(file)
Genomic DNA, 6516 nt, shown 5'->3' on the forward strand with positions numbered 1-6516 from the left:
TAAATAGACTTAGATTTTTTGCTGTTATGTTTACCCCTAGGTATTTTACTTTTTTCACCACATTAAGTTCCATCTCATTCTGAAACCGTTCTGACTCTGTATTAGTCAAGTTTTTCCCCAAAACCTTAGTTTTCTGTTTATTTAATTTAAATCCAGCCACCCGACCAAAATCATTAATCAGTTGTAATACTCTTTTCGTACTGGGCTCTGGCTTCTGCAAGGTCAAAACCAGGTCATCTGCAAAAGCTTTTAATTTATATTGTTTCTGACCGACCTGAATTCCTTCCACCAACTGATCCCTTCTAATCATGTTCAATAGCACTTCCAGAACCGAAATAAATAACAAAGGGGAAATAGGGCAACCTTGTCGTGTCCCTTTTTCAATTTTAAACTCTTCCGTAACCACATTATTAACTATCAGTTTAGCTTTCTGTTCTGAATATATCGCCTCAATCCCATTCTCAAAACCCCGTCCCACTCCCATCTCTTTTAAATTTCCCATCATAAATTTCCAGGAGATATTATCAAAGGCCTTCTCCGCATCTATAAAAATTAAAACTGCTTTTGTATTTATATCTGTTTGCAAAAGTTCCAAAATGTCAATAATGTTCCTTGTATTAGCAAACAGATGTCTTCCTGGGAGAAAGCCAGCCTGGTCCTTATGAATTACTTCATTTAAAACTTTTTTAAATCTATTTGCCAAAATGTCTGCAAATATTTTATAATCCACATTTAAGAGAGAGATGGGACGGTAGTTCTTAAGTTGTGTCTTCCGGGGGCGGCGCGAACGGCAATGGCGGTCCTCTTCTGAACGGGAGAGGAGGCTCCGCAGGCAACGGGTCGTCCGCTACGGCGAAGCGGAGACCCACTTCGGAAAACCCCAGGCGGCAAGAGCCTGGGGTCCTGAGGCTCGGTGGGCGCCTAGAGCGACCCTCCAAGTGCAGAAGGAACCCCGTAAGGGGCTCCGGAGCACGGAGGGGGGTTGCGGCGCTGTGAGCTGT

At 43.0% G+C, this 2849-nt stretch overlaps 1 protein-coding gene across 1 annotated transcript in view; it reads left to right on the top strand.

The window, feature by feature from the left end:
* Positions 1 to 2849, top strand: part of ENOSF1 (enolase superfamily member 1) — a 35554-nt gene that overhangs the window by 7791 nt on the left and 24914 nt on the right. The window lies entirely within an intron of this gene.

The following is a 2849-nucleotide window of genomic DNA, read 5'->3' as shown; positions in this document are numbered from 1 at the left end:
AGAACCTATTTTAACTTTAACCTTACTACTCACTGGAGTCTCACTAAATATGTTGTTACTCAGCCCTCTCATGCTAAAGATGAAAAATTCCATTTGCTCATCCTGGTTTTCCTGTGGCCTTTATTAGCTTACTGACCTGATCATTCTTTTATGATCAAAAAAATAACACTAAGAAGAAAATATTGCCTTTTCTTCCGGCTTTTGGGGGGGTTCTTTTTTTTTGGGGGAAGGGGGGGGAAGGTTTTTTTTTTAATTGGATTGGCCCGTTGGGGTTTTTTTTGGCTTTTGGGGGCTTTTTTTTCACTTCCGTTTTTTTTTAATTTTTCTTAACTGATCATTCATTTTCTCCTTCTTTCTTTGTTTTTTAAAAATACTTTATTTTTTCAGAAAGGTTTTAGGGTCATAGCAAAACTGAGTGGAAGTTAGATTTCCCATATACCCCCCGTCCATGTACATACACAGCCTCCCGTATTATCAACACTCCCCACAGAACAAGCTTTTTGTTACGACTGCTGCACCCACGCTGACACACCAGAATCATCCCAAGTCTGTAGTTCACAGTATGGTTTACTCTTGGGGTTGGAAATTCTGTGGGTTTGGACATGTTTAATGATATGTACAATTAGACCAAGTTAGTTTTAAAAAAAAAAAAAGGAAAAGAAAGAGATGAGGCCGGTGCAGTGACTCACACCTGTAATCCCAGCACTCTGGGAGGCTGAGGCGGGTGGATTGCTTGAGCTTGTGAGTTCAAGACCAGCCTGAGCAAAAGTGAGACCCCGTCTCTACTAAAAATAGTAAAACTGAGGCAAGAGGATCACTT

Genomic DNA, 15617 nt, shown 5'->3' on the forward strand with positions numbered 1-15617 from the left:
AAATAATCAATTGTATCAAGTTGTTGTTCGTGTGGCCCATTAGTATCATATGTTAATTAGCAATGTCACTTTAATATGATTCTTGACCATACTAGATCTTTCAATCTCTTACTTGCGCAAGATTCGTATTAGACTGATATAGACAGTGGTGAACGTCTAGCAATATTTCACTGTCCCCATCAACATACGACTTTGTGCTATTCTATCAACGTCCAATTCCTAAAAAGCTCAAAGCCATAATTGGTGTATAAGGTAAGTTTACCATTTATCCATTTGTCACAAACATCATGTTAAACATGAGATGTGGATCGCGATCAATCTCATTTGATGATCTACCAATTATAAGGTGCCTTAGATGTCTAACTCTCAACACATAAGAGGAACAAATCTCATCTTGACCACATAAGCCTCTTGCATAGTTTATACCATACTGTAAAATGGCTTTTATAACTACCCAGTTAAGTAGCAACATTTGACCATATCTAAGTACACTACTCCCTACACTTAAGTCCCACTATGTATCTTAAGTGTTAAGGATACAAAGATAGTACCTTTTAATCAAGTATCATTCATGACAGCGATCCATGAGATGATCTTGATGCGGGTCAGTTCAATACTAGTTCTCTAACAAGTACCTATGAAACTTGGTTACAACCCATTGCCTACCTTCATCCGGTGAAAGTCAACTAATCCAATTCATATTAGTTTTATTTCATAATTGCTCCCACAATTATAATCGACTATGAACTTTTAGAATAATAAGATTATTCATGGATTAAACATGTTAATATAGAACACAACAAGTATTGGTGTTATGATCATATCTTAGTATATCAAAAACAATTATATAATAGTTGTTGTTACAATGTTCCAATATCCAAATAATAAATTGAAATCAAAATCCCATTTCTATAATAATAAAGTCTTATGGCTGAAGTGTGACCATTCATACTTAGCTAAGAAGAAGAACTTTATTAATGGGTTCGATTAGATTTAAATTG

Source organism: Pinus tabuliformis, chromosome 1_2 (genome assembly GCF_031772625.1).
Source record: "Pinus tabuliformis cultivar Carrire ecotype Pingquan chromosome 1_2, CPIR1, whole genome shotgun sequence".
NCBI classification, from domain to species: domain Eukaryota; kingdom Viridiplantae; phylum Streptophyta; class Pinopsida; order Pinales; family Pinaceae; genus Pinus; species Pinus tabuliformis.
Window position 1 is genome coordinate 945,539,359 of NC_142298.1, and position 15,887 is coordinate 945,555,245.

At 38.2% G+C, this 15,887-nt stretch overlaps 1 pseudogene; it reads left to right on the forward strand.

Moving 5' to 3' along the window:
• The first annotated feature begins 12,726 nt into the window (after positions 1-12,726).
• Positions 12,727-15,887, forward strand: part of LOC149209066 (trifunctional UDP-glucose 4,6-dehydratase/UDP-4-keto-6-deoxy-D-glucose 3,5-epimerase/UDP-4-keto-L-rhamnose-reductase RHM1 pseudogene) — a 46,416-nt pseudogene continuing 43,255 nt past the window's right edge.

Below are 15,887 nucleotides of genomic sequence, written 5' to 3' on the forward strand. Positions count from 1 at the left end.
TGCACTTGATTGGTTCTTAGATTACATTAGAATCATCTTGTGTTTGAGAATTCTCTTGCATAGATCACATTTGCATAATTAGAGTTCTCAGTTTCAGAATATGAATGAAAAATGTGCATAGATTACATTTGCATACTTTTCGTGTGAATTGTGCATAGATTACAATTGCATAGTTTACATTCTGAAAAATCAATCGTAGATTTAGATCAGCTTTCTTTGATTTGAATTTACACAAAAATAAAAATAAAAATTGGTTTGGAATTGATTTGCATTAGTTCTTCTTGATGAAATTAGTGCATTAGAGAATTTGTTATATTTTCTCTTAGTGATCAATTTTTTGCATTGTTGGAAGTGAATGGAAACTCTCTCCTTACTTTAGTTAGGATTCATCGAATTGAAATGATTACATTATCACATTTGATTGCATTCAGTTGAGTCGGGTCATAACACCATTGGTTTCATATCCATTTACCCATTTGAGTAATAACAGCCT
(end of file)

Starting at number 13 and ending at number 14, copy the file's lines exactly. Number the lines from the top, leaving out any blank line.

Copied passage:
Window position 1 is genome coordinate 945,539,359 of NC_142298.1, and position 15,887 is coordinate 945,555,245.

At 38.2% G+C, this 15,887-nt stretch overlaps 1 pseudogene; it reads left to right on the forward strand.